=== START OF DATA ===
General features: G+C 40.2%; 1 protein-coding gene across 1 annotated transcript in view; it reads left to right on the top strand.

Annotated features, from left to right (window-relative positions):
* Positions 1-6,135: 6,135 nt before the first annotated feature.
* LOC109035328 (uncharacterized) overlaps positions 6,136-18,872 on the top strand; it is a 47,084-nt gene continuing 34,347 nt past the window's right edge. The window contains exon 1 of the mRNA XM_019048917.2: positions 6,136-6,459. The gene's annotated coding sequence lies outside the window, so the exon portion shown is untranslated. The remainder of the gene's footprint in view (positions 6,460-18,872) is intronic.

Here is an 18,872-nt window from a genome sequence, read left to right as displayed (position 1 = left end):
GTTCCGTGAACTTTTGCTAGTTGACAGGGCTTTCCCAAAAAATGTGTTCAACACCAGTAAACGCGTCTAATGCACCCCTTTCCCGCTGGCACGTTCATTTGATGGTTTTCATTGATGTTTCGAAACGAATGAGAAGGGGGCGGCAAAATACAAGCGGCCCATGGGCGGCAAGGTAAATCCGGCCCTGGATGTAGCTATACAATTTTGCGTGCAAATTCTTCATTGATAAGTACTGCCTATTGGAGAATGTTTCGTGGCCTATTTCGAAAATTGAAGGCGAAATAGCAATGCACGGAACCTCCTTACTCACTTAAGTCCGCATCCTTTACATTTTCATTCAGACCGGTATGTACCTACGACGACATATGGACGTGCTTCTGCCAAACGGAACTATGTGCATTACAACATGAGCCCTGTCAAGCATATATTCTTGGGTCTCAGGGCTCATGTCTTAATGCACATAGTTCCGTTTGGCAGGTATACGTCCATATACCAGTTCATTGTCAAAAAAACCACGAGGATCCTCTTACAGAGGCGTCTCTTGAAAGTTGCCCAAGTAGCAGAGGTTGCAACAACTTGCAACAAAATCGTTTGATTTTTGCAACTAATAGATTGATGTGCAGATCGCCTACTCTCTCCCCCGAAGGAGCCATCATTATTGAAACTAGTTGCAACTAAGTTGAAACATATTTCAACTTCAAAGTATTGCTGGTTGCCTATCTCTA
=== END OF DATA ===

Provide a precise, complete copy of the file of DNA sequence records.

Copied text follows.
General features: G+C 40.2%; 1 protein-coding gene across 1 annotated transcript in view; it reads left to right on the top strand.

Annotated features, from left to right (window-relative positions):
* Positions 1-6,135: 6,135 nt before the first annotated feature.
* LOC109035328 (uncharacterized) overlaps positions 6,136-18,872 on the top strand; it is a 47,084-nt gene continuing 34,347 nt past the window's right edge. The window contains exon 1 of the mRNA XM_019048917.2: positions 6,136-6,459. The gene's annotated coding sequence lies outside the window, so the exon portion shown is untranslated. The remainder of the gene's footprint in view (positions 6,460-18,872) is intronic.

Here is an 18,872-nt window from a genome sequence, read left to right as displayed (position 1 = left end):
GTTCCGTGAACTTTTGCTAGTTGACAGGGCTTTCCCAAAAAATGTGTTCAACACCAGTAAACGCGTCTAATGCACCCCTTTCCCGCTGGCACGTTCATTTGATGGTTTTCATTGATGTTTCGAAACGAATGAGAAGGGGGCGGCAAAATACAAGCGGCCCATGGGCGGCAAGGTAAATCCGGCCCTGGATGTAGCTATACAATTTTGCGTGCAAATTCTTCATTGATAAGTACTGCCTATTGGAGAATGTTTCGTGGCCTATTTCGAAAATTGAAGGCGAAATAGCAATGCACGGAACCTCCTTACTCACTTAAGTCCGCATCCTTTACATTTTCATTCAGACCGGTATGTACCTACGACGACATATGGACGTGCTTCTGCCAAACGGAACTATGTGCATTACAACATGAGCCCTGTCAAGCATATATTCTTGGGTCTCAGGGCTCATGTCTTAATGCACATAGTTCCGTTTGGCAGGTATACGTCCATATACCAGTTCATTGTCAAAAAAACCACGAGGATCCTCTTACAGAGGCGTCTCTTGAAAGTTGCCCAAGTAGCAGAGGTTGCAACAACTTGCAACAAAATCGTTTGATTTTTGCAACTAATAGATTGATGTGCAGATCGCCTACTCTCTCCCCCGAAGGAGCCATCATTATTGAAACTAGTTGCAACTAAGTTGAAACATATTTCAACTTCAAAGTATTGCTGGTTGCCTATCTCTA